In this climate, some mainline churces have gone out of their way to make their beliefs clear.
The Lutheran Church in America issued a statement warning the faithful to dismiss "wild prophecies."
The General Council of the Assemblies of God warned that alarmist tactics conflicted with the teachings of Jesus. They nixed hoarding food, withdrawing bank accounts and "believing the doomsday scenarios expecting social collapse of Western civilization."
The problem is that no one really knows how bad Y2K problems will be. Computers run everything from electric power grids to cash machines to air-traffic systems. Years ago, to save space, computer programmers used the two last digits of dates to represent years.
When the year 2000 dawns, some computers will misread the date as 1900. Governments and businesses have been working to correct the problem. Experts are mixed on whether this problem - called Y2K as a shorthand for year 2000 - will cause minor glitches or chaos or something in between.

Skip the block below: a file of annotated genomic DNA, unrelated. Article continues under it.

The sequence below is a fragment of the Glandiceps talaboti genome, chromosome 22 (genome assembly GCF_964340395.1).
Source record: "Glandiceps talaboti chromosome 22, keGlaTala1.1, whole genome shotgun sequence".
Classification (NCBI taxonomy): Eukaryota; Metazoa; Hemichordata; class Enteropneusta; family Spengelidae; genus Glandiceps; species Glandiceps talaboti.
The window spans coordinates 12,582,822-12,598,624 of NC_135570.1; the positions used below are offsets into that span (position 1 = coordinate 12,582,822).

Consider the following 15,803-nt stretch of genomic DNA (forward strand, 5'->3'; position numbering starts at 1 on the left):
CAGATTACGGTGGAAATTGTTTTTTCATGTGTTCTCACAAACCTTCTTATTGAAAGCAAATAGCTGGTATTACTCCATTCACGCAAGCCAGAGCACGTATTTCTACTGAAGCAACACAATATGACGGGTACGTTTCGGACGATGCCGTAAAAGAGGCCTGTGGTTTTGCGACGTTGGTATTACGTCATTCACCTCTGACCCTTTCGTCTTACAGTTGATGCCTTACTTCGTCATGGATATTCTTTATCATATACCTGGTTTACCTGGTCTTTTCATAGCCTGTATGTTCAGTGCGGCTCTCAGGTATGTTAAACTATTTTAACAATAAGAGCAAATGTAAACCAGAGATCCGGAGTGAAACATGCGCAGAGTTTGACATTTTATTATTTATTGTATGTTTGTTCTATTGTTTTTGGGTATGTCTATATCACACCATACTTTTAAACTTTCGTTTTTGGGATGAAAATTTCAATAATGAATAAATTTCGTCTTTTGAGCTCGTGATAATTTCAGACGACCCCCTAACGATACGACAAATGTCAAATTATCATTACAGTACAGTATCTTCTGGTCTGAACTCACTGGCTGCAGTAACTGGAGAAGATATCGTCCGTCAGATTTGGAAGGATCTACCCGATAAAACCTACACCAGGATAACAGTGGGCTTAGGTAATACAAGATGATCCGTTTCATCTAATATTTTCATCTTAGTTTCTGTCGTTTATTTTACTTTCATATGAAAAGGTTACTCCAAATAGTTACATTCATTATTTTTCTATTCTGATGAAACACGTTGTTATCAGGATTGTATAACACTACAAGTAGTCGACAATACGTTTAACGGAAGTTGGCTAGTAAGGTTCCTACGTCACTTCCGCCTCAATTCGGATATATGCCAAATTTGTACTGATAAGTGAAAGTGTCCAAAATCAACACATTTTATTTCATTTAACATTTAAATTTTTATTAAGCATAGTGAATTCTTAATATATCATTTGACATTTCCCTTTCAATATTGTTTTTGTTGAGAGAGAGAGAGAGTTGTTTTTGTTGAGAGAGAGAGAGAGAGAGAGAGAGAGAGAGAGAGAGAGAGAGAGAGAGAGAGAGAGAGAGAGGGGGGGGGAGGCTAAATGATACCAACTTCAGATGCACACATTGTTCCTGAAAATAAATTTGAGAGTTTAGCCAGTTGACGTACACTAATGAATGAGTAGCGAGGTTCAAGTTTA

That two societal kingpins - science and religion - are so closely linked in the Y2K issue is not lost on those studying it.
"Datapocalypse" is what San Francisco writer Erik Davis calls it.
"It's ironic proof of how all our mythical fears have always been bound up with technology," Davis, author of "Techgnosis," said. "However rational science and technology are, however much they encourage us to see ourselves rationally, there is always going to be an aspect of ourselves that technology can't control."
He says: "Technology never does become God."
Months ago, members of the Son Light Church began asking associate pastor Perkins what they should do about Y2K.
Perkins, who "thought it was nothing," did research so he could dispel members' fears. But the more he read government and business reports, the more concerned he became. Finally, he decided to educate himself in emergency procedures and pass them to the congregation in three Y2K seminars.
Though he believes in a Second Coming, he avoided apocalyptic messages and emphasized being prepared. He created a page of Scripture references for his congregation: how Joseph stored grain for famine, how Noah prepared his ark, how Timothy 5:8 says those who don't provide for their families are worse than nonbelievers.
He also told his congregation: "Don't blame me if you are underprepared or overprepared. Make the decisions yourself for your situation."
During one session, there were concerns about home defense.
"How about razor wire around our fence? " someone asked.
"Should we buy guns?"
It's this kind of talk that has scared many pastors from talking about Y2K. But Perkins wants such concerns out in the open where they can be dealt with rationally.